The campaign showcases a broad array of allies in “Friend of the Court” filings meant to underscore the popularity of the Dream Act- and the implications of striking it down
(Washington, D.C.) – As immigrant Dreamers and their allies continue organizing in earnest, the National Education Association (NEA) announced its support for the Home is Here campaign just as the U.S. Supreme Court begins its term this month prepared to rule on the Constitutionality of the 2012 Dream Act. The support and resources from NEA and other DACA allies are meant to further highlight and amplify the broad support for Deferred Action on Childhood Arrivals (DACA) that exists across the nation. That support includes not only impacted individuals, but legal and policy experts, organizations, corporations, cities, counties, states, former government officials, religious groups, civil rights organizations, and hundreds of other supporters who signed amicus briefs calling on the Supreme Court to uphold lower court rulings that have required the Department of Homeland Security to continue processing renewal applications under the Deferred Action for Childhood Arrivals (DACA) program.
Dreamer allies continue to show their support with Friend of the Court briefs describing DACA as highly successful, legal, and practical. The Trump administration’s termination of the program was the unlawful act, as courts across the country have already ruled.
These briefs also share a compelling highlight of what is at stake for 700,000+ DACA recipients, their families (including 256,000 U.S. citizen children), our communities, the economy, and our country if the Court overturns the lower court rulings currently allowing DACA renewals to continue.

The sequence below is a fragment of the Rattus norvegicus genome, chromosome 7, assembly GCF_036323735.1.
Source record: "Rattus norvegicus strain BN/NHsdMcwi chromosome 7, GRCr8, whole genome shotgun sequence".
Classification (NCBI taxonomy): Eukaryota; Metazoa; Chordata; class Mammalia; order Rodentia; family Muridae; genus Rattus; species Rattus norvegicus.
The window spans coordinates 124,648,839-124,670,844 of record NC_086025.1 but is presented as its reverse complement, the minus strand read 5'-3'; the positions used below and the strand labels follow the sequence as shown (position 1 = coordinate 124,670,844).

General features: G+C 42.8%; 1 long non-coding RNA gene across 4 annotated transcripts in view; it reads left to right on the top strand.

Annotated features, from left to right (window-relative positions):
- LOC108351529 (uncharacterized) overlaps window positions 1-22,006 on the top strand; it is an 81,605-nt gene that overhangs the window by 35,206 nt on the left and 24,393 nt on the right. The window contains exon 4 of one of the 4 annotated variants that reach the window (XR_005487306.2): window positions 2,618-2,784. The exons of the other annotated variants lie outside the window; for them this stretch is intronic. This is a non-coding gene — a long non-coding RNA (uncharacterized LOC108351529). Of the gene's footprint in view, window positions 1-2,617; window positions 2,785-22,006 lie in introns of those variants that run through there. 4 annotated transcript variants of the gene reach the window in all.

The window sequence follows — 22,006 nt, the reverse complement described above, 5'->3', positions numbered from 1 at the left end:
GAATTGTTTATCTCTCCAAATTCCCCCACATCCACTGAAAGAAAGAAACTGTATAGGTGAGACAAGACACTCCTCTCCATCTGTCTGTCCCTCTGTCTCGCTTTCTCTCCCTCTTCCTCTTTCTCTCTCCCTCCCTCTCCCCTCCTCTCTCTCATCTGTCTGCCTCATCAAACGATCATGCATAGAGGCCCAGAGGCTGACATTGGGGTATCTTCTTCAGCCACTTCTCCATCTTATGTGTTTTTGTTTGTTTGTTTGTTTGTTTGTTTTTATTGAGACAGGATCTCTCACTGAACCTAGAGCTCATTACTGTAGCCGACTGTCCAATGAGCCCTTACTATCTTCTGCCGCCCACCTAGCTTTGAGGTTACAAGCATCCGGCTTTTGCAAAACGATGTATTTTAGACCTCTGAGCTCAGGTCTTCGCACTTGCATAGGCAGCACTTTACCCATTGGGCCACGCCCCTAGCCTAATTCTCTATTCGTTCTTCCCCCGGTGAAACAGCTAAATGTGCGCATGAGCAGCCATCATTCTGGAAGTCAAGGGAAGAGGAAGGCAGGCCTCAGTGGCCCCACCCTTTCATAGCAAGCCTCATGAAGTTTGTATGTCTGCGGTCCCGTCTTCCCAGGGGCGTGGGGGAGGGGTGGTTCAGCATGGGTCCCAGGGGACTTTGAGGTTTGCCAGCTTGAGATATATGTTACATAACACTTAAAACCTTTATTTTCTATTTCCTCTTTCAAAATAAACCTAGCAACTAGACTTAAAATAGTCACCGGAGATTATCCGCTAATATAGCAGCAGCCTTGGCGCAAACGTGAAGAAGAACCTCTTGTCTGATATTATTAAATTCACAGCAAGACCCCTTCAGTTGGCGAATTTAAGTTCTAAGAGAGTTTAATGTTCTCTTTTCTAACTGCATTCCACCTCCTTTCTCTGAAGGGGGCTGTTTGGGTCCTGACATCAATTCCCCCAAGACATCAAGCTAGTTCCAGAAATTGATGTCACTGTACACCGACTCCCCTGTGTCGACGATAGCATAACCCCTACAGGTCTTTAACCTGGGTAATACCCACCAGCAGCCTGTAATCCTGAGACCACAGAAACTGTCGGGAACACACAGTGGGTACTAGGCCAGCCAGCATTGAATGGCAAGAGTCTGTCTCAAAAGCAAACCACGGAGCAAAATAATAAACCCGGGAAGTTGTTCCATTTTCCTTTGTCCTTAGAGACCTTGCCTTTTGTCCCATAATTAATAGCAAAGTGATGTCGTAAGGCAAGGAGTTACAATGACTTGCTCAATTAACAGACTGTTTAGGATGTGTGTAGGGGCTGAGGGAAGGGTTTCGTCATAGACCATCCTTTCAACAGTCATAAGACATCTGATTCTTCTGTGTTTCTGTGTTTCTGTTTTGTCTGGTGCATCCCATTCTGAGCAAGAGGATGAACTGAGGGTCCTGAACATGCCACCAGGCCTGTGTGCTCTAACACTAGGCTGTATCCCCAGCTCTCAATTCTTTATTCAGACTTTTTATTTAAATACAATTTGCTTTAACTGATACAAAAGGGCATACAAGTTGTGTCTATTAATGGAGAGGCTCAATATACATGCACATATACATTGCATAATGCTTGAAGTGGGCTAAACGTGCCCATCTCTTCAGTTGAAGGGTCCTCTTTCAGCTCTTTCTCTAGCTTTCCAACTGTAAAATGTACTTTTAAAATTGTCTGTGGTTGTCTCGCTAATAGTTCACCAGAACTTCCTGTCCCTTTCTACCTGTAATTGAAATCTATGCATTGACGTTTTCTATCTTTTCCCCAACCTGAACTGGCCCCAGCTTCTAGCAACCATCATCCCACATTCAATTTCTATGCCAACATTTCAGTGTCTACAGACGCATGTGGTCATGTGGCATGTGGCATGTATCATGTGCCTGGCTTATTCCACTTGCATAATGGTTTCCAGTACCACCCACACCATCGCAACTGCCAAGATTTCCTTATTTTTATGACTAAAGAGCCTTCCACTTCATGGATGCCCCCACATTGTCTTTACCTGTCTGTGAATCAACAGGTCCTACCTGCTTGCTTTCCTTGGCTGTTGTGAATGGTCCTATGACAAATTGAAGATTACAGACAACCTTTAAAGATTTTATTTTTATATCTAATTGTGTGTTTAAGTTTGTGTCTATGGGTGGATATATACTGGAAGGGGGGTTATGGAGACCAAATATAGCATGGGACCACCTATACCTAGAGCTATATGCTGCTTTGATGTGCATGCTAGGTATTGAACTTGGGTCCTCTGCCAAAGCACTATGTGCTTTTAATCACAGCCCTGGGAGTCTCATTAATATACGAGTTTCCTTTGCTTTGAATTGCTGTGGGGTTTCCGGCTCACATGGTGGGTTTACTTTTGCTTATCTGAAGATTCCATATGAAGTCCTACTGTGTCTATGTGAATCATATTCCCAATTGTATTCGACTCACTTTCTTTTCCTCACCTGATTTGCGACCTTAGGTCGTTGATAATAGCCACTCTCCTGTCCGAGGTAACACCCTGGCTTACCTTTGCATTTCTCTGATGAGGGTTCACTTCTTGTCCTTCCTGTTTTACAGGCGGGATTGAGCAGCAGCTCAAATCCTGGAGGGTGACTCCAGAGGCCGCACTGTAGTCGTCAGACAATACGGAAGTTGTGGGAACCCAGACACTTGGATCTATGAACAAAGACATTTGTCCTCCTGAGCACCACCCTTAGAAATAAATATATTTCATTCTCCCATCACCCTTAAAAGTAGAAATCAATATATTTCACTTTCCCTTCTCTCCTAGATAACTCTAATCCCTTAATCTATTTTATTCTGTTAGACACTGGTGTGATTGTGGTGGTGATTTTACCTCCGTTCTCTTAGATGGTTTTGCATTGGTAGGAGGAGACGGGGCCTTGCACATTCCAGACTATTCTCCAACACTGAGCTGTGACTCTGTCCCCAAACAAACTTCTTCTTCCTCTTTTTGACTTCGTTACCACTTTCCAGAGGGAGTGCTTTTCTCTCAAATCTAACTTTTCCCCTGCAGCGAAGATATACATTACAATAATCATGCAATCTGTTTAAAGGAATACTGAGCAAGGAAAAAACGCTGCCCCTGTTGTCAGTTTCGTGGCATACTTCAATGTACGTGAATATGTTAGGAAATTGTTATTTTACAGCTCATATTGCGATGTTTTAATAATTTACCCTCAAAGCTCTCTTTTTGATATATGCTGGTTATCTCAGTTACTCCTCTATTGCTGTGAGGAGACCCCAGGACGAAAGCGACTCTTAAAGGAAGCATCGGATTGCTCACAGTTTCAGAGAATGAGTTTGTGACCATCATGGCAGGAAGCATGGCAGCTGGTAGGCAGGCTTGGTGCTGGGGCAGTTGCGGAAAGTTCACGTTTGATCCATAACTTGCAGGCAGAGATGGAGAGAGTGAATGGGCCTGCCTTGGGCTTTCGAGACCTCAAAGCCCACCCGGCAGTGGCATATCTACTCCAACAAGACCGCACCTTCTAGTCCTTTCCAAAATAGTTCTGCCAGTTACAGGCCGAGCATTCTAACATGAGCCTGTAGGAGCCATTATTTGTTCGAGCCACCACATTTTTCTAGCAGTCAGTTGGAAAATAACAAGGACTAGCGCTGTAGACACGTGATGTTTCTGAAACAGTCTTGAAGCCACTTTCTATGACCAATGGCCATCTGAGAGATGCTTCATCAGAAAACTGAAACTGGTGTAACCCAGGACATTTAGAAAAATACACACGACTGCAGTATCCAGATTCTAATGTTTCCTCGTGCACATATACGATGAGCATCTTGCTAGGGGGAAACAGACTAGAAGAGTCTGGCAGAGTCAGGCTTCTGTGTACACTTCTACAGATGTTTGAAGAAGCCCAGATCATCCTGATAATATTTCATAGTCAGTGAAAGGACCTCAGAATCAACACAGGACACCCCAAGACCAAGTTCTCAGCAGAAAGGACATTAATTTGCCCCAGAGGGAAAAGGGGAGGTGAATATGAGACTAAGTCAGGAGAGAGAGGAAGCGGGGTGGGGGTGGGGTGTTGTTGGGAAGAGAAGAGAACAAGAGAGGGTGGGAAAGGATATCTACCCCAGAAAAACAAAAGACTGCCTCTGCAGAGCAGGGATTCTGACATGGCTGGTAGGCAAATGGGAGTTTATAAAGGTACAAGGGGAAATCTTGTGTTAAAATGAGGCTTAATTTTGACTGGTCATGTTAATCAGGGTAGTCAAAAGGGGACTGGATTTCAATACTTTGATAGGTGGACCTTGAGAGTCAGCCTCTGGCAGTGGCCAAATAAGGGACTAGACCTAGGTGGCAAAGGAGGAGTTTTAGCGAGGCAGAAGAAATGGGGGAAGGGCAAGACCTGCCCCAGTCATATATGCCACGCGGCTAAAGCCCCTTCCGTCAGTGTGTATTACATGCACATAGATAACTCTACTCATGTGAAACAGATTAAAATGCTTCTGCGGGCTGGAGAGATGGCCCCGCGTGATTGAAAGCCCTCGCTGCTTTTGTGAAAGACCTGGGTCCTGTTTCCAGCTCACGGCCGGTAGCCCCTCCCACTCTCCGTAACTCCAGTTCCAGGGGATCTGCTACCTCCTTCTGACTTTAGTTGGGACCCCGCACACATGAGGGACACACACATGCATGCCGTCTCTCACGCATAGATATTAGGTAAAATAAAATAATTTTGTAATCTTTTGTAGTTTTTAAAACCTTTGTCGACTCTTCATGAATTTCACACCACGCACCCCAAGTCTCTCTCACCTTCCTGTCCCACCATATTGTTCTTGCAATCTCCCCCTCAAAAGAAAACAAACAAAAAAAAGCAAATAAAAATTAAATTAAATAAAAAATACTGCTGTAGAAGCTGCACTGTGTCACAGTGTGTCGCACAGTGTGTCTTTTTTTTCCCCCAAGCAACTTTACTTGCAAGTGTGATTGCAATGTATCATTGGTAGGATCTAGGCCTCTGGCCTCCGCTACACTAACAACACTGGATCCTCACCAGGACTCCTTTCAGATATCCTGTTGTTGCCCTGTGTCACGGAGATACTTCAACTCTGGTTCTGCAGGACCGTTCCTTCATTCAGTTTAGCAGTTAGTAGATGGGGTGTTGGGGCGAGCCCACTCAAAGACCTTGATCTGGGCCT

For the National Education Association, DACA has meant access to qualified professionals for schools across the nation. Emma Leheny, Senior Counsel, National Education Association writes in the NEA and PTA Amicus Brief; “For young people who, prior to DACA, had only a limited pathway to college and almost no realistic expectation of long-term employment, the program created new hope and a reason to strive for academic excellence. Since DACA began over seven years ago, many DACA recipients, in reliance on the program, have completed high school, entered four-year colleges and universities, and graduated to embark on careers in public service. And school districts, also relying on DACA, have hired thousands of DACA recipients. DACA 3 recipients have helped alleviate the nationwide shortage of qualified educators, particularly in high needs schools and communities, and they serve as role models for the next generation of increasingly diverse students.
NEA is joined in support with immigrant youth-led advocacy organization United We Dream; representing 400,000 members, as well as 5 statewide branches, and over 100 local groups across 28 states. Over 60% of its members are womxn and 20% identify as LGBTQ. UWD strikes a confident tone as SCOTUS starts its term; “We are made up of fearless youth fighting to improve the lives of ourselves, our families and our communities. Our vision is a society that celebrates our diversity and we believe in leading a multi-ethnic, intersectional path to get there.” Interested members can get involved by contacting UWD here:
As the attorney of record representing DACA recipients before the Court at November 12 hearing, Andy Pincus is a veteran litigator with 29 prior appearances before the Court. He has already been vocal about the consequences of a ruling stripping rights from Dreamers; immigrants used as pawns before the High Court to serve the Trump Administration’s political aims will leave the burden of misery of 800,000 law-abiding DACA recipients squarely on the shoulders of SCOTUS.
NEA/CTA members and interested activists can visit the website and learn how to support DACA and our Dreamers.